Weft of Center

Mary Large, shown with a grouping of handmade baskets marketed to tourists as souvenirs, had been involved with Hull House in Chicago before moving to Tryon to help locals struggling with a new cash economy to become self-sufficient. Historical photos used courtesy of Tryon School of Arts and Crafts.

“With the modern and much smaller looms and the more modern designs, much interest has been awakened in the new, while the old will not be allowed to be forgotten.” Aficionados of mountain craft may find themselves nodding along with the sentiment, imagining old traditions under fire from contemporary gadgets and fast-paced living. There’s just one catch in that train of thought — the quote comes from nearly a century ago, in a 1919 issue of Polk County News and the Tryon Bee.

The early 20th century marked a revival of interest in handcrafts throughout Western North Carolina, with the founding of organizations such as the Penland School of Crafts, John C. Campbell Folk School, and Allanstand Craft Shop. As local historian Mike McCue points out, however, those old-fashioned skills were almost as exotic to the local craftspeople of the time as they were to the tourists and city folk who bought their wares.
“By 1910, the mountain people already had access to manufactured goods, just like everybody else did. They weren’t making baskets to carry eggs — they bought tin pails from the general store,” says McCue. These mountaineers often had to relearn the lost techniques of their grandparents from people outside the community. In Tryon, that education started with Mountain Industries, which McCue will be discussing at the Tryon Arts and Crafts School on November 16.

Western North Carolina was making national headlines for its crafts way before the current scene. In fact, the first heyday was more than 100 years ago, according to historian Mike McCue, an expert on Mountain Industries of Tryon. Photo by Paul Stebner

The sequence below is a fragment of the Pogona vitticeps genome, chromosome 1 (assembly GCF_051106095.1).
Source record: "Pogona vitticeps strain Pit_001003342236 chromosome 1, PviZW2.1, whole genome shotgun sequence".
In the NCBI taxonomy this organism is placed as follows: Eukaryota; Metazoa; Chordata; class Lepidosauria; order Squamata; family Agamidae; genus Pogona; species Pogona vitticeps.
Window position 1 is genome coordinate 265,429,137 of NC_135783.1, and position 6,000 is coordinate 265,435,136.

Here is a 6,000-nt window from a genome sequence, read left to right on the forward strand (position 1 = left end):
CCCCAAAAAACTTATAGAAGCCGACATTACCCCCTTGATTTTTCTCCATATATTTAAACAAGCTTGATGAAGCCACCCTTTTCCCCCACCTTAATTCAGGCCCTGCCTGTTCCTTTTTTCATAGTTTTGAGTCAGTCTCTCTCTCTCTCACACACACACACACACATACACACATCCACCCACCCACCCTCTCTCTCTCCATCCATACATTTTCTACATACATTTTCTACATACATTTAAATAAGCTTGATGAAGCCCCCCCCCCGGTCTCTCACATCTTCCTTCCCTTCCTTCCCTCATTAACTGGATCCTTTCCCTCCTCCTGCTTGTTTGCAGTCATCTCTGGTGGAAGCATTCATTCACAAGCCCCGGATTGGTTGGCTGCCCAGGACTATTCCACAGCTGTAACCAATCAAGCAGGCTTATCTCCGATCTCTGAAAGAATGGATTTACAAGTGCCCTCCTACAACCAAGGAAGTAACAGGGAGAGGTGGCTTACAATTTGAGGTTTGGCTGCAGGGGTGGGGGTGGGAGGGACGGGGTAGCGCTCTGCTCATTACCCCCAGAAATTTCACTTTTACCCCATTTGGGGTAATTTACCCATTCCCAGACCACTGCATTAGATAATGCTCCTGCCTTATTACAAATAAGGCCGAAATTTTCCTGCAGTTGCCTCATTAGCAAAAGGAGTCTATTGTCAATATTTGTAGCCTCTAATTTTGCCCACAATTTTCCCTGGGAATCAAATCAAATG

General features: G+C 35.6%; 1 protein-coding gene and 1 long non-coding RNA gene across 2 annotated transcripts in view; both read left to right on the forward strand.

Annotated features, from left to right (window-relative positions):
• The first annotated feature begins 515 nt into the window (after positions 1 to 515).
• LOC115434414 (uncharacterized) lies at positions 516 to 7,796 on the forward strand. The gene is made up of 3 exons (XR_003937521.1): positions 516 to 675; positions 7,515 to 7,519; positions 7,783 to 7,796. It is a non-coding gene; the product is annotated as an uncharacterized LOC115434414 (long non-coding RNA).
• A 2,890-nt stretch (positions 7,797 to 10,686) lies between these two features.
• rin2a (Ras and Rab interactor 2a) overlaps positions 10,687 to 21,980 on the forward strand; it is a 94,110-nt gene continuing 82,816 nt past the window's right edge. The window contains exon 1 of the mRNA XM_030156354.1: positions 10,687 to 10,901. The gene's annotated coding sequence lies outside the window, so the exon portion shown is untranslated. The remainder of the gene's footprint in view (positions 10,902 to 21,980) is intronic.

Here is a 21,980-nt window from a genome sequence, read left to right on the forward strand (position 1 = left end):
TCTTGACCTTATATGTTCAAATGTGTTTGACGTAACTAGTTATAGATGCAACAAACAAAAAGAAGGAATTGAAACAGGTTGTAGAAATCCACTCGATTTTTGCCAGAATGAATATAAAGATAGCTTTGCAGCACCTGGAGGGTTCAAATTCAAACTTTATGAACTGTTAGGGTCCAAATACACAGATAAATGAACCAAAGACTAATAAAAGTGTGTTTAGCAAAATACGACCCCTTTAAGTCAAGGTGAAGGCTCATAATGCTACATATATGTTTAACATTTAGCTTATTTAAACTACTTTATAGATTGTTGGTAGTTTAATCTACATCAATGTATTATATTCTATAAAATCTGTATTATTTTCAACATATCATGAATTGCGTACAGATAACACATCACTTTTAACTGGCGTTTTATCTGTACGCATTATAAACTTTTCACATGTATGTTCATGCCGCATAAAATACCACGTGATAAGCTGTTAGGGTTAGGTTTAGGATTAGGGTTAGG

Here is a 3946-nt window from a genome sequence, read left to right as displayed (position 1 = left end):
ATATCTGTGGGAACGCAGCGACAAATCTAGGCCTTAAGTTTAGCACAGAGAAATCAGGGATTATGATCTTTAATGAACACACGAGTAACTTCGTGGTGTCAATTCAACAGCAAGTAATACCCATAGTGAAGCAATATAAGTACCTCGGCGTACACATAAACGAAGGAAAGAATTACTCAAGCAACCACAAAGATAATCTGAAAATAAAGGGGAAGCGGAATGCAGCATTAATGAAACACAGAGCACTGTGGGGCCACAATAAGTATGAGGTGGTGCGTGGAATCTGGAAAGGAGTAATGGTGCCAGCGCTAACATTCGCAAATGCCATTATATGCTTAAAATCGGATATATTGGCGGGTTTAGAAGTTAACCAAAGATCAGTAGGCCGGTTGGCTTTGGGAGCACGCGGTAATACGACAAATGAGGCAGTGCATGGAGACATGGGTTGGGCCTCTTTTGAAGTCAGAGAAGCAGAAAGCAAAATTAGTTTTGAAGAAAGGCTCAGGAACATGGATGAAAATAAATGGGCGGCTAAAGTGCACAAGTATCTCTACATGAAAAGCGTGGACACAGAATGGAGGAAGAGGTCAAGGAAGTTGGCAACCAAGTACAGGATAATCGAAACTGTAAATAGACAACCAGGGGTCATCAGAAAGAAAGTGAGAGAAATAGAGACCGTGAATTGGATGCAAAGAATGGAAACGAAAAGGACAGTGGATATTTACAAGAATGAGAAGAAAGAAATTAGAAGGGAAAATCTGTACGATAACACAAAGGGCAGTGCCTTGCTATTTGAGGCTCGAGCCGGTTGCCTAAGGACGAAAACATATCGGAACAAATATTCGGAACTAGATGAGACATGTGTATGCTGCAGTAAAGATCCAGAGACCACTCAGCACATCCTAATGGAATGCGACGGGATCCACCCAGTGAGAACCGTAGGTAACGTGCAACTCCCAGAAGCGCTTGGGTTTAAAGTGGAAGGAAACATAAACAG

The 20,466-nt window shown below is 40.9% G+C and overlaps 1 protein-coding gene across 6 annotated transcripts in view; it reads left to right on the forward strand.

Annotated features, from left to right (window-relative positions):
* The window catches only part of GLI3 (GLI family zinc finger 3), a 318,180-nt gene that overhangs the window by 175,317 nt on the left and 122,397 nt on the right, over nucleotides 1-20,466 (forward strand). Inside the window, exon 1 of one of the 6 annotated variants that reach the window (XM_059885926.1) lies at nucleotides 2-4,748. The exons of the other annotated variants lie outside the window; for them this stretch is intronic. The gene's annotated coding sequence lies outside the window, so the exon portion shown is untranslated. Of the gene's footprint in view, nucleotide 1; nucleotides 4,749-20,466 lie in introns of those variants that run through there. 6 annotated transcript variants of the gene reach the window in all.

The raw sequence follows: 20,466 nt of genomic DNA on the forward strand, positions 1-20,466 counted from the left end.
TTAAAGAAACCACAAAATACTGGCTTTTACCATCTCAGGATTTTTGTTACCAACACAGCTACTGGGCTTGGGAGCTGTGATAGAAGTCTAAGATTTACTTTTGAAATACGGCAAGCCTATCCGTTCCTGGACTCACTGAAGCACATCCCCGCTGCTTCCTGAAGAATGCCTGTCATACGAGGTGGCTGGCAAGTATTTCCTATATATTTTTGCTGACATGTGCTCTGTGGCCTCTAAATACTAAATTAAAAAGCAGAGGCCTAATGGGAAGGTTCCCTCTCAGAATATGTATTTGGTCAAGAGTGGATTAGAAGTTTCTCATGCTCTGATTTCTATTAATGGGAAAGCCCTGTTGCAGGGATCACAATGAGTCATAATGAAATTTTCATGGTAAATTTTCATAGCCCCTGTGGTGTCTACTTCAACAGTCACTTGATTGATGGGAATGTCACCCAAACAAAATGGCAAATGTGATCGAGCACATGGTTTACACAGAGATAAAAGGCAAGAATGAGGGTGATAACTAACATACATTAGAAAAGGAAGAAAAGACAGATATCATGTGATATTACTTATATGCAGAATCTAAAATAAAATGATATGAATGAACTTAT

The first nonprofit crafts enterprise in Polk County, Mountain Industries was founded by Mary Large, about whom much remains unknown. McCue emphasizes that Large came to Tryon with a mission beyond crafts alone. Originally from Kentucky, she’d been involved in Hull House, the organization founded by Jane Addams that helped working-class European immigrants living in Chicago. He describes Large as “part of a community of publicly spirited, college-educated women who wanted to help the less fortunate.”

To that end, Mountain Industries followed the “settlement house” model Large had learned in the big city. (They were assisted locally by Ralph and Emma Payne Erskine, who owned a for-profit craft-furniture factory in the area.)
Far more than a crafts school, the house served as a library with newspapers and books, a social hub with daily afternoon tea, and even a basic medical clinic. “If somebody hurt his foot or needed medicine, he could come in and get treated. It was a general social-services center as well as a crafts center,” explains McCue.

Crafts entered the equation as an economic-development strategy. “People in the mountains realized that society was progressing to a cash economy and that ways to earn money were important,” McCue says. Mountain Industries focused on basketry and woolen goods, marketed as souvenirs for tourists. “It was just like today: cosmopolites would come to Tryon, stay in the hotels, enjoy the mountains, and buy something to take back,” he says.

Those visitors took Mountain Industries products back to homes across the U.S. — including the most famous house of all in Washington, D.C. Woodrow Wilson’s first wife, Ellen Axson Wilson, was a Georgia native who appreciated the work of the Southern craft revival. When the Wilsons moved into the White House, she decorated one of its bedrooms as the “Blue Mountain Room,” with Mountain Industries weaving in a place of pride: a cover for a bed once occupied by Abraham Lincoln.

In later years, Gertrude Stone of Tryon directed the operation, no longer a nonprofit, and it ceased sometime early during the Depression. (Barbara Oklesen, who lives in what was once Mrs. Stone’s house, will join McCue for the November event.) Eventually, Mountain Industries was succeeded by other enterprises in Tryon, most notably the well-known Tryon Toy Makers and Wood Carvers. Its story has received comparatively little attention compared to similar regional ventures such as Biltmore Industries (now comprising a museum and Grovewood Gallery on the grounds of the Grove Park Inn). McCue hopes his research and talk will put it back in a well-deserved spotlight. “Mountain Industries helped Tryon become such a vital place,” he says. “It was a revival for everybody.”

Mike McCue and Barbara Oklesen will lead a conversation about the history of Mountain Industries at noon on Thursday, November 16, in the gallery area of Tryon Arts and Crafts School (373 Harmon Field Road). Free. No reservations are necessary to attend; to be part of the discussion panel, call Cathy Fischer at 828-859-8323 or e-mail director@tryonartsandcrafts.org.

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